• A bit expersive
  • Thumb holes are a bit tight

Ever wished you could rock the casual and cooling style of a button down shirt but still have the full protection of a sun hoodie? Enter the Triple Crown Button Down from Jolly Gear (men’s / women’s). This hoodie has a great mix of everything – breathability, protection, durability, and style. This young company is barely off their first run of shirts, but they’re already making a big splash in the thru-hiking world and beyond thanks to their fun patterns and unique design. You can’t help but feel happy when you wear the Triple Crown Button Down, and we highly recommend it for anyone gearing up to log some serious miles in the sun.

REI Sahara Shade Hoodie

Affordable sun hoodie for colder weather

Price: $50

Weight: 8.1 oz.

UPF Rating: 50


  • Affordable
  • Soft & comfy fabric
  • Full coverage
  • Inclusive sizing (men's/women's)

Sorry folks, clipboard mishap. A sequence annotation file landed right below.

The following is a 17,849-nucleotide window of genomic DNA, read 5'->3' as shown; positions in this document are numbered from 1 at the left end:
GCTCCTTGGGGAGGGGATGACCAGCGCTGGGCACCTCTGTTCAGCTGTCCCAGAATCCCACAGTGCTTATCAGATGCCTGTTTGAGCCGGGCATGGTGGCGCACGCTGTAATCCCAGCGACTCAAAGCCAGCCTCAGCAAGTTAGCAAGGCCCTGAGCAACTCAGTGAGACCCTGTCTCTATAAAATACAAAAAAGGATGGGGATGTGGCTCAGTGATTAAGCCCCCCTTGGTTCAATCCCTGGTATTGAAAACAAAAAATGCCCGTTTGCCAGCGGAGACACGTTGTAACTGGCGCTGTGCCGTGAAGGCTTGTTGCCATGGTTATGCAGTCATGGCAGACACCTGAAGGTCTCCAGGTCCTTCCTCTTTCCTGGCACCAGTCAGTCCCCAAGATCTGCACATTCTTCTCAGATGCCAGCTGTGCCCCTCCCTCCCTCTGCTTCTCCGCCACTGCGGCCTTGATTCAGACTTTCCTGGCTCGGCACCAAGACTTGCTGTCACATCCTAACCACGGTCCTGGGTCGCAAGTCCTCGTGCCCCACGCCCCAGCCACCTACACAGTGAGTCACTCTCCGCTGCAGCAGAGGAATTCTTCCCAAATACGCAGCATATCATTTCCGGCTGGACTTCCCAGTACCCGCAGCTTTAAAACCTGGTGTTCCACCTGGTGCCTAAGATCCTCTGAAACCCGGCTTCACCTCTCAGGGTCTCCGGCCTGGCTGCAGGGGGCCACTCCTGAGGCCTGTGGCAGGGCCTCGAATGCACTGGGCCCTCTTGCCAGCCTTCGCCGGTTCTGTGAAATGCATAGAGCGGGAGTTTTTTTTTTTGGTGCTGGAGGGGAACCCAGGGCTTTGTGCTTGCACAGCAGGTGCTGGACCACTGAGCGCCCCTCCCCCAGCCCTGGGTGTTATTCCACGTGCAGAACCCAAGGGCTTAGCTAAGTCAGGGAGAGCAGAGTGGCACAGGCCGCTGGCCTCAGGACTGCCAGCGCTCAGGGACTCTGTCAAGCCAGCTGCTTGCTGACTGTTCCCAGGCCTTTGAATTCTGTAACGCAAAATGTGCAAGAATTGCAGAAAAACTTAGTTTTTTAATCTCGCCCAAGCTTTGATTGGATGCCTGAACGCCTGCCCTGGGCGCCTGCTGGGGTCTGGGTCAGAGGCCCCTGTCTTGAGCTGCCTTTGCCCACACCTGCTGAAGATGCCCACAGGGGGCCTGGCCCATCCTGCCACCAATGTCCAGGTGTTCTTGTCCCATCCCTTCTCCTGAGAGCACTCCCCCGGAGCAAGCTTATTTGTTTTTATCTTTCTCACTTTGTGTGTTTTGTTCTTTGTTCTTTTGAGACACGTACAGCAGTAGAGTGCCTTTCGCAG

• Not as breathable
  • Seams are a bit thick

The affordable Sahara Shade Hoodie (men’s / women’s) from REI has a buttery soft feel and provides excellent coverage. The hood can be cinched to get a perfect fit, and the thumbholes give you some nice coverage on your hands. We found the women’s version to be a bit less breathable than some of the lighter options on our list. But overall, the Sahara Shade Hoodie is a great choice for hikers on a budget who don’t mind trading a bit of added weight for dollars saved. We think this hoodie is especially appealing for those who live in mild climates and need a little bit of extra warmth for their adventures.

Mountain Hardwear Canyon

Stylish button-down sun shirt

Price: $70

Weight: 7.4 oz.

UPF Rating: 50+


  • Stylish
  • Button downs ame it easy to regulate temperature


  • Less coverage (no hood or thumbholes
  • Fabric isn't as breathable